Friday
26. March 2010

Klangraum Krems Minoritenkirche

Dance of death - fragments sound collage by Christoph Cech

premiere

Janus Ensemble: Christoph Cech (direction); Sonja Korak (flutes); Fabian Rucker (soprano sax, alto sax, bass clarinet); Balduin Wetter (cornet); Mario Rom (trumpet, flugelhorn); Alexander Gheorghiu, Simon Frick (violin); Elaine Koene (viola); Arne Kircher (cello); Tibor Kövesdi (double bass, electric bass); Christian Heitler (piano, cembalo); Berndt Thurner (percussion); Raimund Vogtenhuber (electronics)

soloists: Anna Hauf, Elfi Aichinger, Agnes Heginger, Johann Leutgeb

pupils from the BORG Krems grammar school & teenage refugees (Integrationshaus Vienna)

The “Dance of Death” frieze in Lübeck’s St. Mary’s Church, made by Bernt Notke in 1463 under the impression of the plague, extended along 30 metres of length. From the pope and the emperor to the simple salesman and the civil servant reached the parade of people doomed to die—nobody can escape, not even wealth and power may redeem oneself. Before death, all are equal. In 1942, during a Second World War bomb attack, the Lübeck Dance of Death was completely destroyed. The theme of the death dance has ruled art ever since. The Austrian composer Christoph Cech relates the death dance to modern times. In his subject, some figures of the Lübck Dance of Death transform into present-day archetypes of people exposed, with the empress, for instance, being transformed into a supermodel. To Cech, the figures provide interesting sub-themes. The fascination of beauty, for instance, ends in diseases like bulimia. While people today die of hunger in the Third World, the affluent First World depends on nutritional scientists in order to survive. “Death dance fragments” Christoph Cech calls his compositions for three female singers, one male singer, an instrumental ensemble, electronics and a whispering, speaking and roaring choir Cech wants to cast with six teenagers from the Krems grammar school and six teenagers from the Traiskirchen refugee camp. The composer transfers many facets of the eternal death dance to his dramatic works in which the holy number of 12 plays an important role: 12 choir members; 12 figures from the dance of death that become alive in a musical way; 12-tone rows, whose single tones unfold in their own modal space; rhythmical sequences with the sum of 12 from even and uneven metres. 12 ways to describe death, death made come alive as a transition. Transition is movement is cybernetics is light: the dance of death as an integral part of life. As unpredictable as death the course of the composition will be; the single textures and fragments will be like musical phases of matter and lead into the open, into diffuse brightness of uncertainty. The musical history of the Dance of Death leads from a monophonic “dies irae” sequence of the Middle Ages to Liszt’s, Honegger’s and Distler’s confrontation with the topic and end up in Cech’s composition having its premiere at Imago Dei.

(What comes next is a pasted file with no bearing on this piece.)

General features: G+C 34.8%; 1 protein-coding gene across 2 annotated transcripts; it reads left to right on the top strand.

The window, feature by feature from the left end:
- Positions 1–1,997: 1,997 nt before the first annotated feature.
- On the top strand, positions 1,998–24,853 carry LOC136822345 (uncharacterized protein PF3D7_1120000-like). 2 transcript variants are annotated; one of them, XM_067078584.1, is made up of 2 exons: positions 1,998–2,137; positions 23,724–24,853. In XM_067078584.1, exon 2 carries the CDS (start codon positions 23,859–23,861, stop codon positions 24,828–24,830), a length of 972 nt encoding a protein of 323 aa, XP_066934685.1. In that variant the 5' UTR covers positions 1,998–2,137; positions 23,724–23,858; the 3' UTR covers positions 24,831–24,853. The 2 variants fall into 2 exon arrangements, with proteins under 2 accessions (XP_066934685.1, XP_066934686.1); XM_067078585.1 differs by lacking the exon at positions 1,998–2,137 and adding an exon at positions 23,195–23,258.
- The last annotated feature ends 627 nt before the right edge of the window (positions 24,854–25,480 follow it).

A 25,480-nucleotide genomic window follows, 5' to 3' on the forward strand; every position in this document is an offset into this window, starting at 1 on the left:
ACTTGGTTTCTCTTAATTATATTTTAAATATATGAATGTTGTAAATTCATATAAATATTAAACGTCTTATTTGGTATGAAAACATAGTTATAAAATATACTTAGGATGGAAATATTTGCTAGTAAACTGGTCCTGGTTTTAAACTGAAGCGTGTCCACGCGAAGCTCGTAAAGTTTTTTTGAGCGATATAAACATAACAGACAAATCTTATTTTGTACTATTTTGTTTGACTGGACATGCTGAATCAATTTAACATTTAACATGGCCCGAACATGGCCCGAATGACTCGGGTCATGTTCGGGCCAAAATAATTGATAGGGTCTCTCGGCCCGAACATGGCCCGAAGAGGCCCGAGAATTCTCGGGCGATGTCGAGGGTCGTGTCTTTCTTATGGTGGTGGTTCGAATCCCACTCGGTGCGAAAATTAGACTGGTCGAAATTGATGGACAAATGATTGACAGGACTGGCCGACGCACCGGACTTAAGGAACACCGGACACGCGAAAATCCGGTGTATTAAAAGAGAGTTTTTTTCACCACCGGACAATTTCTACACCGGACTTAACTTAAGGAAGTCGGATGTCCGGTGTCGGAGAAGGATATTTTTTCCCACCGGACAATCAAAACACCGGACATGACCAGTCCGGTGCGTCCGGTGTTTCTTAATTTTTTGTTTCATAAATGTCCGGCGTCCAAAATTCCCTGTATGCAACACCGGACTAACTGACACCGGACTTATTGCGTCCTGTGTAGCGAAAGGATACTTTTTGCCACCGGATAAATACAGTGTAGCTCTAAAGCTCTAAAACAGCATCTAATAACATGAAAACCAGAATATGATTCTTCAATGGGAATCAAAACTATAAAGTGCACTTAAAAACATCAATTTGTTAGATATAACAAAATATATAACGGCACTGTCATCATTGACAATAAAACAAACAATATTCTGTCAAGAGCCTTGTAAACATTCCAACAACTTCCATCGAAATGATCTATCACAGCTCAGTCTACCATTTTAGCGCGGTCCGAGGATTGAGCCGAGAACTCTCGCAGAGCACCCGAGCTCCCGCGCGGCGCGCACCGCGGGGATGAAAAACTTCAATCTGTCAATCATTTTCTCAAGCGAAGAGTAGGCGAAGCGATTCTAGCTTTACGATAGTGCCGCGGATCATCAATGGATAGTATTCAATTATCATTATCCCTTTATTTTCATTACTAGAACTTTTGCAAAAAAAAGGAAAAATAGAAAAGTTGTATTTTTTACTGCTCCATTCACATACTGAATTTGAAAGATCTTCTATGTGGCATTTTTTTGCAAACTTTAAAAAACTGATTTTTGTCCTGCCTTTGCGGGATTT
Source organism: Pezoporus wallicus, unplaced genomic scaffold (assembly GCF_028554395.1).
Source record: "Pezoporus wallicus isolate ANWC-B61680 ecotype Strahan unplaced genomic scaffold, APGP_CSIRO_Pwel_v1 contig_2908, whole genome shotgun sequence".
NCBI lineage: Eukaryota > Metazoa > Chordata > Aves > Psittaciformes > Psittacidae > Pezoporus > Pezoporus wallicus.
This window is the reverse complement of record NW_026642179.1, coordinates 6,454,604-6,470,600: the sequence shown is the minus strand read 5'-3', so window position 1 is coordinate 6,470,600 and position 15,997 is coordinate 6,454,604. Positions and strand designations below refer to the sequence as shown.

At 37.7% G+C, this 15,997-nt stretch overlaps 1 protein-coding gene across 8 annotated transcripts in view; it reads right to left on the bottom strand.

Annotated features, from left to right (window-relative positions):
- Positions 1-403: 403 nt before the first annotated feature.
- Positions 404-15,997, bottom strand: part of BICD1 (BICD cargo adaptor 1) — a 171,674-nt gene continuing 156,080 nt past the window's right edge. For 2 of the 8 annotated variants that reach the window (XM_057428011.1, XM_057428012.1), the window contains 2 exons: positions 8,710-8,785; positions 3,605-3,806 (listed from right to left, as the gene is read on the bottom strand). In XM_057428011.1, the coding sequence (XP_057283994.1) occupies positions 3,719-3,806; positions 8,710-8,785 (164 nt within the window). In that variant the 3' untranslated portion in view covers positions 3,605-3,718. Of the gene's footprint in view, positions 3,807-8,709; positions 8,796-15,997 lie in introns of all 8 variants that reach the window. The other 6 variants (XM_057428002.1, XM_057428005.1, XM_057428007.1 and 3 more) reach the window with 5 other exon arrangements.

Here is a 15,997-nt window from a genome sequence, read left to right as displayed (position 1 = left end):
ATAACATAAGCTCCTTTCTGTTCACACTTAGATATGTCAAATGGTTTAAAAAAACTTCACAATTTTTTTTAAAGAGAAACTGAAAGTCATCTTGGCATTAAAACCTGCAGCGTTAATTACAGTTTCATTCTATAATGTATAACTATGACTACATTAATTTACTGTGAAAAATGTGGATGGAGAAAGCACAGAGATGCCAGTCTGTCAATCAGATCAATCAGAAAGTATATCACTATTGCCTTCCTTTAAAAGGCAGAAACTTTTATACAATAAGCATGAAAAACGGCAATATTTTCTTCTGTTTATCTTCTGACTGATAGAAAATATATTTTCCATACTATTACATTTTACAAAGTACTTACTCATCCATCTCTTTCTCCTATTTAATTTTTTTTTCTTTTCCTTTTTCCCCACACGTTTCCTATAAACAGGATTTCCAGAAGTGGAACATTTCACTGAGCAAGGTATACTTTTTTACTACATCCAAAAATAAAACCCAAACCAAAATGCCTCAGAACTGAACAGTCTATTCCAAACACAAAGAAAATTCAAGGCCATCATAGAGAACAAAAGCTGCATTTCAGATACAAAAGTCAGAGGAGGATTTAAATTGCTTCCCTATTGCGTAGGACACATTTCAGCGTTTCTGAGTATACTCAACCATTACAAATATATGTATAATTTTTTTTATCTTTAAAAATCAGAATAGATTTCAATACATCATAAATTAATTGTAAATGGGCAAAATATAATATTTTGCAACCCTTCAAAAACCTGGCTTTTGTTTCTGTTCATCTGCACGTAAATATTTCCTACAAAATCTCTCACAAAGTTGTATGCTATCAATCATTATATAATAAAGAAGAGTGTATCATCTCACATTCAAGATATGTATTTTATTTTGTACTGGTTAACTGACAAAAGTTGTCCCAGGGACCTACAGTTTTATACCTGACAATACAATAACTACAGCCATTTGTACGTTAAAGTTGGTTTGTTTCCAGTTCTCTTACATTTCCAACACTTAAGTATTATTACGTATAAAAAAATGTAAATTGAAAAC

an event organised by
musika and logo klangraum

© Bernadette C. Reiter

© Bernadette C. Reiter